Bitcoin, the most popular cryptocurrency, works on a protocol that attempts to shield the participant's identity using pseudo name addresses. These pseudo names are randomly generated combinations of alphabets and numbers. 

However, that approach offers limited privacy as both the bitcoin addresses and the transactions are registered on the blockchain, opening them to public access. Even the pseudonymous addresses are not fully private. A few transactions carried on by a participant over a time span can be linked to the same address, allowing the possibility of public, government, family, and friends to become aware of an address owner's trends, and hence, his identity.

Another advantage of monero over bitcoin is fungibility, which means that two units of a currency can be mutually substituted and there is no difference between the two. While two $1 bills are equal in value, they are not fungible, as each carries a unique serial number. In contrast, two pieces of 1 oz. of gold of the same grade are fungible, as both have the same value, and don’t carry any distinguishing features. Using this analogy, a bitcoin is the $1 bill, while a monero is the gold piece.

The transaction history of each bitcoin is recorded on the blockchain. It allows identifying bitcoin units that may have been linked to certain events, like fraud, gambling, or theft, which paves the way for blocking, suspending, or closing accounts that are holding such units. Imagine receiving a few bitcoins today that were previously used for gambling, and they are banned in the future, leading to a loss.

Monero, with its non-traceable transaction history, offers participants a much safer network where they don’t run the risk of having their held units be refused or blacklisted by others.

Challenges

While these privacy advantages have fueled the rapid adoption of monero, they have also brought challenges. The non-traceability and privacy features of monero allow them to be used for disreputable purposes and at questionable marketplaces, including those like drugs and gambling. Markets on the dark web, like AlphaBay and Oasis, have seen an increased use of monero.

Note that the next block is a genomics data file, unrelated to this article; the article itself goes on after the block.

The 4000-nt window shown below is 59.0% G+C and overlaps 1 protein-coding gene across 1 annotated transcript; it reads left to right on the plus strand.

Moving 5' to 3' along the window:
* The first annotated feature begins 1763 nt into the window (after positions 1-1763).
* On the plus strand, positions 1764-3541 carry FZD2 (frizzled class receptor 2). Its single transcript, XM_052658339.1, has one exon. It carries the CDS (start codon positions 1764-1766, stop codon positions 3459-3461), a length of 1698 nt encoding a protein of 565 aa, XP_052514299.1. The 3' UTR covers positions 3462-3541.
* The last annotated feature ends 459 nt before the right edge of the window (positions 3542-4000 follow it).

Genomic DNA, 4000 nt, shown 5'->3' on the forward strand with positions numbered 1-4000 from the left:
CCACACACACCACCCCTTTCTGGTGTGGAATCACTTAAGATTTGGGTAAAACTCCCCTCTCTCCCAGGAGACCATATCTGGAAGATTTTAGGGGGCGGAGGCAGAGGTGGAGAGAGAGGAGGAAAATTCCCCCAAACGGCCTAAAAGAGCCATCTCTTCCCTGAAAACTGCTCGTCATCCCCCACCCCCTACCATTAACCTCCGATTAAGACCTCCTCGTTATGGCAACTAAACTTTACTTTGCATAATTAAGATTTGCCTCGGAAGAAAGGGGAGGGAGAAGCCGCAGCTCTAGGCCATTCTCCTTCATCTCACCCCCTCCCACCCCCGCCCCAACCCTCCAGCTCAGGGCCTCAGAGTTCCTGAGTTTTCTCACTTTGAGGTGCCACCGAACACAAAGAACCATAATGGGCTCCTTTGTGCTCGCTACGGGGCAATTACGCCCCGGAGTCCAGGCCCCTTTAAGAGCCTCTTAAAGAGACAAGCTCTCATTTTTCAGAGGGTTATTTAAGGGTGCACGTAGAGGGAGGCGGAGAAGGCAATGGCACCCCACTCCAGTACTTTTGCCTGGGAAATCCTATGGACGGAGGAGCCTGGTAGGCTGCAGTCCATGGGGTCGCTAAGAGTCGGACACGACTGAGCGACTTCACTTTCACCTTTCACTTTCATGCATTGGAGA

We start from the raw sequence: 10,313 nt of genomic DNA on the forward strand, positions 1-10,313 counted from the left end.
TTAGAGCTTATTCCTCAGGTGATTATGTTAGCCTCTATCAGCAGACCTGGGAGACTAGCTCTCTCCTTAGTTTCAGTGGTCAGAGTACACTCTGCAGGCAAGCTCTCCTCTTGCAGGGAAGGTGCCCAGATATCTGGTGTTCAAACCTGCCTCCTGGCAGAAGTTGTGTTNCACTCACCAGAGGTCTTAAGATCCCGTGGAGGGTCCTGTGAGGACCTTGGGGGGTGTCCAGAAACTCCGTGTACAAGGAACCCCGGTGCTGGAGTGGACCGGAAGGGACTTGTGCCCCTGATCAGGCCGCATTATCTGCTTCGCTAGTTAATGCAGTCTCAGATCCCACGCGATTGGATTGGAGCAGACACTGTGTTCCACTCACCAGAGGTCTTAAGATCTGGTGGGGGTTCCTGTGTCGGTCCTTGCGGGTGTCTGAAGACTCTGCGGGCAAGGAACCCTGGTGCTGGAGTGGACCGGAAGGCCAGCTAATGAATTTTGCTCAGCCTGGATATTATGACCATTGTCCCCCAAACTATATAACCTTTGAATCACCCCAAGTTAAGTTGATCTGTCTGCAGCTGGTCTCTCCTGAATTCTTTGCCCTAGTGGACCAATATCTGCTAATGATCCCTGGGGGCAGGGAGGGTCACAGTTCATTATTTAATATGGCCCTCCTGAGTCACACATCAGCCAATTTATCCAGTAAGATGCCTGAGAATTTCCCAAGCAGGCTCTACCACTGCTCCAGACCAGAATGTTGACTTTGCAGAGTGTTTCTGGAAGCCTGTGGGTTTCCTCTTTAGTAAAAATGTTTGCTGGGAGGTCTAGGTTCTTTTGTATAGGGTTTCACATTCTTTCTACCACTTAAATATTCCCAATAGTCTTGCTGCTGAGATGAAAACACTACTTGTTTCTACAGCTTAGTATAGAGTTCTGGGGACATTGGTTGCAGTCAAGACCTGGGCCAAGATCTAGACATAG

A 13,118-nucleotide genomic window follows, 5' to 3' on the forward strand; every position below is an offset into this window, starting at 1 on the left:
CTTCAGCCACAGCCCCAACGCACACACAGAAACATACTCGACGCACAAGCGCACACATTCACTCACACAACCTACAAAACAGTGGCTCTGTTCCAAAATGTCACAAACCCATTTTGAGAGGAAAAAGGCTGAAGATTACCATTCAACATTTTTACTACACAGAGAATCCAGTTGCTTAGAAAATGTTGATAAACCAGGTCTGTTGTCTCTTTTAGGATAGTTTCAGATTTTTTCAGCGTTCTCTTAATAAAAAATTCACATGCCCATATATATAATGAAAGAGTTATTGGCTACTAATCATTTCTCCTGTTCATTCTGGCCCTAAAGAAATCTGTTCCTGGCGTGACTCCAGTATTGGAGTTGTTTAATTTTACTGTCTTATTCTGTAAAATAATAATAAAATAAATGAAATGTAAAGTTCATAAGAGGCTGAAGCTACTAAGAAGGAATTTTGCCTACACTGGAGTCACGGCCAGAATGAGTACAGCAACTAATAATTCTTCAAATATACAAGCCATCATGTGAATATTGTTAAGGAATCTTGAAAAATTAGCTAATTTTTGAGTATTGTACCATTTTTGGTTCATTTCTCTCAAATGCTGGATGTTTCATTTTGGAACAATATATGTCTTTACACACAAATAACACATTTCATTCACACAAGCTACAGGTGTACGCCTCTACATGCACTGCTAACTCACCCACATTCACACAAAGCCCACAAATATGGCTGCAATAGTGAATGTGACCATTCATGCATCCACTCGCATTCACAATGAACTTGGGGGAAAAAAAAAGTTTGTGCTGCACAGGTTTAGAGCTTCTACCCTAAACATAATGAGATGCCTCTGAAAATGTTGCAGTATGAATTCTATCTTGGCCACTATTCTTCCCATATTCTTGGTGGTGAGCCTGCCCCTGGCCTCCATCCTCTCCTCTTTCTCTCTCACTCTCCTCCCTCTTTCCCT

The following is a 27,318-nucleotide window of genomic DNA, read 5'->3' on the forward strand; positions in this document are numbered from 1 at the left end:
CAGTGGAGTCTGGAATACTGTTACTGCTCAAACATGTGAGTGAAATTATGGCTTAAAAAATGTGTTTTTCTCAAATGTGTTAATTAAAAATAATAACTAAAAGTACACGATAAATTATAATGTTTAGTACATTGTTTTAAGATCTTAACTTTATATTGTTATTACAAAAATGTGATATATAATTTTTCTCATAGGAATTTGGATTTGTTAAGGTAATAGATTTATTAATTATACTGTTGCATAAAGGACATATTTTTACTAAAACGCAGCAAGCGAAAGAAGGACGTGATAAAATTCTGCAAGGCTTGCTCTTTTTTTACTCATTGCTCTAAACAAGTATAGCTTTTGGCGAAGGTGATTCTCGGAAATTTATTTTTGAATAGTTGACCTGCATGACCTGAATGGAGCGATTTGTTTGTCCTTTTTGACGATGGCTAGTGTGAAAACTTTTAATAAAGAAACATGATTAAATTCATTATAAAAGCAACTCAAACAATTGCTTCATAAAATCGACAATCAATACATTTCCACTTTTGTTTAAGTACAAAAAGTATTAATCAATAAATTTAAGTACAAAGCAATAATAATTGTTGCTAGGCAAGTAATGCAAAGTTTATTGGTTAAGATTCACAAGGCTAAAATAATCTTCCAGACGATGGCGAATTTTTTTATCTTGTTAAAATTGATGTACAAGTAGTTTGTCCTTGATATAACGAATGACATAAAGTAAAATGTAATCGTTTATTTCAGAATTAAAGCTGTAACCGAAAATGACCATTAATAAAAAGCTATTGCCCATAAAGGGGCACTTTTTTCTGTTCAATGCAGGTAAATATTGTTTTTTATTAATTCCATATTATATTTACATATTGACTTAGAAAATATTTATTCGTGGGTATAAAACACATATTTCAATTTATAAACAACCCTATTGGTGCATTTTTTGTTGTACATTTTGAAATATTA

Recent reports by CNBC cite the case of hackers creating malicious software that infected computers to mine monero and send it to North Korea. Essentially, monero is open to be used for illicit activities and for evading law enforcement, as it remains outside of capital controls with no traceability.

The Bottom Line

The privacy-rich attributes have helped monero become the 13th largest cryptocurrency in the world based on its market capitalization as of February 2018, according to CoinMarketCap. One can trade in monero on leading cryptocurrency exchanges like Kraken, Poloniex, and Bitfinex. However, its privacy features have also led to questions about its use in illegal activities. (See also, The 6 Most Important Cryptocurrencies Other Than Bitcoin.)

Investing in cryptocurrencies and other Initial Coin Offerings ("ICOs") is highly risky and speculative, and this article is not a recommendation by Investopedia or the writer to invest in cryptocurrencies or other ICOs. Since each individual's situation is unique, a qualified professional should always be consulted before making any financial decisions. Investopedia makes no representations or warranties as to the accuracy or timeliness of the information contained herein.